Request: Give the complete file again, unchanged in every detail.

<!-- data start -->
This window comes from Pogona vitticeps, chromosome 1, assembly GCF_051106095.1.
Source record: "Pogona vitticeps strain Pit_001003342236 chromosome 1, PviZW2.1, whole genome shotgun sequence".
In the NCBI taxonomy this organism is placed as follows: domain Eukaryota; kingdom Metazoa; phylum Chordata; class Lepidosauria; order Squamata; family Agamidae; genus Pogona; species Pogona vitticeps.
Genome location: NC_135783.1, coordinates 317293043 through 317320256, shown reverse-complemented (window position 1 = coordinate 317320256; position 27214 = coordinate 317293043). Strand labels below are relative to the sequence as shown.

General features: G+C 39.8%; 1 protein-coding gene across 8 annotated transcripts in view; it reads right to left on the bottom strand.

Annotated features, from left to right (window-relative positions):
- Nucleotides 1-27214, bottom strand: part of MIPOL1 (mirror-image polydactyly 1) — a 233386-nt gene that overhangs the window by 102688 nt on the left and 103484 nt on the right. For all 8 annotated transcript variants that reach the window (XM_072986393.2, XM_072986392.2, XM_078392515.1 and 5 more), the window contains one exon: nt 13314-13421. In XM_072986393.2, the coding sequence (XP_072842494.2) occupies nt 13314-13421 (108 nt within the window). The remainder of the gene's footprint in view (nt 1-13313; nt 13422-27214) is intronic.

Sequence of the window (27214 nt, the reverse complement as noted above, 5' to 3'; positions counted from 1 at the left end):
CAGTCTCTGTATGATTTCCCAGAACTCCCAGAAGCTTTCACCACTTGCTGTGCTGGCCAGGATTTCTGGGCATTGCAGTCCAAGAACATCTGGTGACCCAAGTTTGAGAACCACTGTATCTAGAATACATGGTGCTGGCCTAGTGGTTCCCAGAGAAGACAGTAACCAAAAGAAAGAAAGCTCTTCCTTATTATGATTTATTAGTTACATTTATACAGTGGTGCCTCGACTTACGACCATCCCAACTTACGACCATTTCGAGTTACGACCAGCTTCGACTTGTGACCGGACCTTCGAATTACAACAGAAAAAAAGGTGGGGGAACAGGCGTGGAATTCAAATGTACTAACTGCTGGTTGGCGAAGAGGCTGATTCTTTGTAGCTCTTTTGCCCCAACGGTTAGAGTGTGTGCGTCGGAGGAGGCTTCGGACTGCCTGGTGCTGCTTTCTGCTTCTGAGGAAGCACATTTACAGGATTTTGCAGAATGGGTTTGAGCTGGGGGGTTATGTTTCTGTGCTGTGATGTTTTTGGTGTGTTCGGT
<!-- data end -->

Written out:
This window comes from Pogona vitticeps, chromosome 1, assembly GCF_051106095.1.
Source record: "Pogona vitticeps strain Pit_001003342236 chromosome 1, PviZW2.1, whole genome shotgun sequence".
In the NCBI taxonomy this organism is placed as follows: domain Eukaryota; kingdom Metazoa; phylum Chordata; class Lepidosauria; order Squamata; family Agamidae; genus Pogona; species Pogona vitticeps.
Genome location: NC_135783.1, coordinates 317293043 through 317320256, shown reverse-complemented (window position 1 = coordinate 317320256; position 27214 = coordinate 317293043). Strand labels below are relative to the sequence as shown.

General features: G+C 39.8%; 1 protein-coding gene across 8 annotated transcripts in view; it reads right to left on the bottom strand.

Annotated features, from left to right (window-relative positions):
- Nucleotides 1-27214, bottom strand: part of MIPOL1 (mirror-image polydactyly 1) — a 233386-nt gene that overhangs the window by 102688 nt on the left and 103484 nt on the right. For all 8 annotated transcript variants that reach the window (XM_072986393.2, XM_072986392.2, XM_078392515.1 and 5 more), the window contains one exon: nt 13314-13421. In XM_072986393.2, the coding sequence (XP_072842494.2) occupies nt 13314-13421 (108 nt within the window). The remainder of the gene's footprint in view (nt 1-13313; nt 13422-27214) is intronic.

Sequence of the window (27214 nt, the reverse complement as noted above, 5' to 3'; positions counted from 1 at the left end):
CAGTCTCTGTATGATTTCCCAGAACTCCCAGAAGCTTTCACCACTTGCTGTGCTGGCCAGGATTTCTGGGCATTGCAGTCCAAGAACATCTGGTGACCCAAGTTTGAGAACCACTGTATCTAGAATACATGGTGCTGGCCTAGTGGTTCCCAGAGAAGACAGTAACCAAAAGAAAGAAAGCTCTTCCTTATTATGATTTATTAGTTACATTTATACAGTGGTGCCTCGACTTACGACCATCCCAACTTACGACCATTTCGAGTTACGACCAGCTTCGACTTGTGACCGGACCTTCGAATTACAACAGAAAAAAAGGTGGGGGAACAGGCGTGGAATTCAAATGTACTAACTGCTGGTTGGCGAAGAGGCTGATTCTTTGTAGCTCTTTTGCCCCAACGGTTAGAGTGTGTGCGTCGGAGGAGGCTTCGGACTGCCTGGTGCTGCTTTCTGCTTCTGAGGAAGCACATTTACAGGATTTTGCAGAATGGGTTTGAGCTGGGGGGTTATGTTTCTGTGCTGTGATGTTTTTGGTGTGTTCGGT